3.1.13 The meaning of the term 'Holocaust' is thus metaphorical rather than literal; common usage has made what it refers to, however, abundantly clear. Thus for example the standard work by the distinguished Canadian historian Michael Marrus, The Holocaust in History (London, 1987) focuses on, to use his own words, 'the Holocaust, the systematic mass murder of European Jewry by the Nazis'.8 Similarly, Sir Martin Gilbert, in his documentary compilation The Holocaust: The Jewish Tragedy (London, 1986), notes:Another author, Ronnie S. Landau, put forward a similar definition on page 3 of his book The Nazi Holocaust (London, 1982): 'The Holocaust involved the deliberate, systematic murder of approximately 6 million Jews in Nazi-dominated Europe between 1941 and 1945.'
The systematic attempt to destroy all European Jewry - an attempt now known as the Holocaust - began in the last week of June 1941, within hours of the German invasion of the Soviet Union. This onslaught upon Jewish life in Europe continued without respite for nearly four years. At its most intense moments, during the autumn of 1941, and again during the summer and autumn of 1942, many thousands of Jews were killed every day. By the time Nazi Germany had been defeated, as many as six million of Europe's eight million Jews had been slaughtered; if the killing had run its course, the horrific figure would have been even higher. Jews perished in extermination camps, execution sites, ghettos, slave labour camps, and on the death marches.9
3.1.14 The use of the term 'Holocaust' is ultimately a secondary issue. The essential point is that there is wide agreement that there was a systematic attempt undertaken by the Nazi regime in Germany between 1941 and 1945 to kill all the Jews of Europe, and that it succeeded to the extent of murdering between five and six million of them in a variety of ways, including mass gassings in camps specially constructed for the purpose. These events are known about from a variety of sources. There is a massive quantity of testimony from Jewish survivors of the camps (principally, Auschwitz) and the ghettos. The Nazi authorities also left an enormous quantity of documentation providing details of the policy of extermination and its implementation; this is now preserved in a variety of archives, particularly in the German Federal Archives in Koblenz and in Berlin. Many further documents were captured by the Red Army in the final stages of the war and taken to Moscow, where they have become available to historians after the collapse of the Soviet Union at the beginning of the 1990s, giving a new impulse to research.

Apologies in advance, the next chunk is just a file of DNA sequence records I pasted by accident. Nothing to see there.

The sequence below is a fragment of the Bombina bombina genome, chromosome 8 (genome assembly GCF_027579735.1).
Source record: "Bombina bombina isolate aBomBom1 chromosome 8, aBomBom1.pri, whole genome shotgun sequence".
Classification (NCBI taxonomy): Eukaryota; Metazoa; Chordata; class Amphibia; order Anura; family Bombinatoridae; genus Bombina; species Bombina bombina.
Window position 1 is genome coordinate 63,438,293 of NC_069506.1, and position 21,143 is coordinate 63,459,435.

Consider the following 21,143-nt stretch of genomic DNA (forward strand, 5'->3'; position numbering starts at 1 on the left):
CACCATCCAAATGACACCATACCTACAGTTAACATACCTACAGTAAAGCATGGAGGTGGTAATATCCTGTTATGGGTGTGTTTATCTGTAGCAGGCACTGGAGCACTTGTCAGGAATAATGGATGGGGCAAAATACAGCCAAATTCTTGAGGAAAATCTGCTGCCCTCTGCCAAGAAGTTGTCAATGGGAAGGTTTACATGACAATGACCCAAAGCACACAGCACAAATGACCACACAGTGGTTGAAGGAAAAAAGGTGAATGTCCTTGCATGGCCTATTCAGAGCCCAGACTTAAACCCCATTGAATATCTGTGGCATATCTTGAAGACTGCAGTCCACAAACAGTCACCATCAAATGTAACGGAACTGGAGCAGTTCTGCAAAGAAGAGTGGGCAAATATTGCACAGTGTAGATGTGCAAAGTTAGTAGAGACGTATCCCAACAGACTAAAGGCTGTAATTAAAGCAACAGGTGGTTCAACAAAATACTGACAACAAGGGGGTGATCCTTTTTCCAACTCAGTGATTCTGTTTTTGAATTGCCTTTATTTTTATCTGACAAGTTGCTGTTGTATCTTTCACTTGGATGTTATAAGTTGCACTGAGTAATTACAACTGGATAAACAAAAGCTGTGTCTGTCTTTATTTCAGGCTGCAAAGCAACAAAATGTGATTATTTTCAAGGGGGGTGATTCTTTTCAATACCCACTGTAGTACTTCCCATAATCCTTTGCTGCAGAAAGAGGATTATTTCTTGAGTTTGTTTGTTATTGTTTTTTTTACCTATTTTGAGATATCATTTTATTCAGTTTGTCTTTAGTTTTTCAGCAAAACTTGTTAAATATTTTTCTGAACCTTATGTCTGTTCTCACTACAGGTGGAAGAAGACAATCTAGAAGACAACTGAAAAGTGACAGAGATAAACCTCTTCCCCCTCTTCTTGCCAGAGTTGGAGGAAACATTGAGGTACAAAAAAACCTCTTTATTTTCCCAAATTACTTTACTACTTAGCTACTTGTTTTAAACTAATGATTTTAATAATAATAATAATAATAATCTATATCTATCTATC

3.1.15 After the war, the International Military Tribunal at Nuremberg presented a mass of testimony and documentation in a series of trials both of leading Nazis and of lesser but still important figures; this evidence was subsequently published in a large, multi-volume compilation of documents. The trial, in Jerusalem, of Adolf Eichmann, one of the principal organizers of the extermination, in 1961 furnished yet more evidence, including Eichmann's own confessions. In 1964 there was a major trial, in Frankfurt, of former officials and guards at the Auschwitz concentration and extermination camp, which brought before the public a large quantity of further evidence. Many important institutions have devoted their efforts to gathering and analysing material on the Nazi extermination of the Jews, including the Munich-based Institut für Zeitgeschichte (Institute for Contemporary History), the Israeli Yad Vashem Institute, the Zentralstell der Landesjustiz and the research branch of the Holocaust Memorial Museum in Washington, D.C.. The quantity of research by individual scholars on aspects of the topic has been enormous. A bibliography published in 1985 listed nearly two thousand books on the subject and over ten thousand publications on Auschwitz alone.10 Since then the pace of research has if anything quickened rather than slackening off. There are specialized journals on Holocaust research, such as Holocaust and Genocide Studies; conferences, seminars and scholarly meetings, studies of particular aspects or countries, documentary editions, general surveys, museums and exhibitions and much more. This is, in short, one of the most extensively documented and intensively studied episodes in human history